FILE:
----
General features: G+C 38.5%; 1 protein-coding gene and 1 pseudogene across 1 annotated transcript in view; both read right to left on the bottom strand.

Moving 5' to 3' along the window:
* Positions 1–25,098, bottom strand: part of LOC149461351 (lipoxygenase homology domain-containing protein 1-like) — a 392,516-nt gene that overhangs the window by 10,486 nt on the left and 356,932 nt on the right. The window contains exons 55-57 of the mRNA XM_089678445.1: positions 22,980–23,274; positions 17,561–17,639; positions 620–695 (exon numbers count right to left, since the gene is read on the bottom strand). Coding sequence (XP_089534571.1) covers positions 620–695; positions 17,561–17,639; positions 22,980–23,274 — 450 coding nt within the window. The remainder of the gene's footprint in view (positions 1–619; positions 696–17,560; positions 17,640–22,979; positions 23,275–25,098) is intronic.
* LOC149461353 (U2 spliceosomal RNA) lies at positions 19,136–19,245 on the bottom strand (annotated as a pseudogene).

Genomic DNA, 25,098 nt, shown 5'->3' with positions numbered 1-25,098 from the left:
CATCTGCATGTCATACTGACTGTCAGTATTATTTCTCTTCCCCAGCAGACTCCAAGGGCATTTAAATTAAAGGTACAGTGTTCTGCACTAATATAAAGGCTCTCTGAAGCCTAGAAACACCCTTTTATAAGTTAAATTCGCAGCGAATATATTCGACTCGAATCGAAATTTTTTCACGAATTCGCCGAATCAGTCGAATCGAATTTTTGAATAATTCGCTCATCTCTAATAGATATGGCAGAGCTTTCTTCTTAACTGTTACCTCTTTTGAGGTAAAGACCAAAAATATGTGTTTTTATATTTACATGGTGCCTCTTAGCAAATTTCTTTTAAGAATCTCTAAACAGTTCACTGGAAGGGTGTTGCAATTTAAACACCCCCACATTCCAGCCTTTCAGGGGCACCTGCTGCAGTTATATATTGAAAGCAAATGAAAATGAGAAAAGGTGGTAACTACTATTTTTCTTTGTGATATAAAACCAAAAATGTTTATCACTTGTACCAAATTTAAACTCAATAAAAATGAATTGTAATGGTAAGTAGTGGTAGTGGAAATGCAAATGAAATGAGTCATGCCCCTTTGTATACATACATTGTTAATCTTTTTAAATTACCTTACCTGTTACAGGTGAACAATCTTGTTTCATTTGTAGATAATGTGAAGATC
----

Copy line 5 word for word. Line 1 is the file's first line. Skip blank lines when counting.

Genomic DNA, 25,098 nt, shown 5'->3' with positions numbered 1-25,098 from the left: